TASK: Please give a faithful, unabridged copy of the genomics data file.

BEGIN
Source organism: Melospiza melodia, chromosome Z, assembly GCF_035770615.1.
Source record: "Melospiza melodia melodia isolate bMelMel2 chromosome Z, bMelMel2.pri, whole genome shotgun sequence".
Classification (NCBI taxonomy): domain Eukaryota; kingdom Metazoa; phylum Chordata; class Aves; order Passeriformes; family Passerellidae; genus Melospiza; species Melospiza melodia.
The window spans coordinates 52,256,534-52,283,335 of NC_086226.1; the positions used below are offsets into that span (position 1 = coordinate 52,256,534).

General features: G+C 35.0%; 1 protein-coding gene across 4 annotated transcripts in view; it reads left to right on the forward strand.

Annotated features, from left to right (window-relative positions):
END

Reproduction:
Source organism: Melospiza melodia, chromosome Z, assembly GCF_035770615.1.
Source record: "Melospiza melodia melodia isolate bMelMel2 chromosome Z, bMelMel2.pri, whole genome shotgun sequence".
Classification (NCBI taxonomy): domain Eukaryota; kingdom Metazoa; phylum Chordata; class Aves; order Passeriformes; family Passerellidae; genus Melospiza; species Melospiza melodia.
The window spans coordinates 52,256,534-52,283,335 of NC_086226.1; the positions used below are offsets into that span (position 1 = coordinate 52,256,534).

General features: G+C 35.0%; 1 protein-coding gene across 4 annotated transcripts in view; it reads left to right on the forward strand.

Annotated features, from left to right (window-relative positions):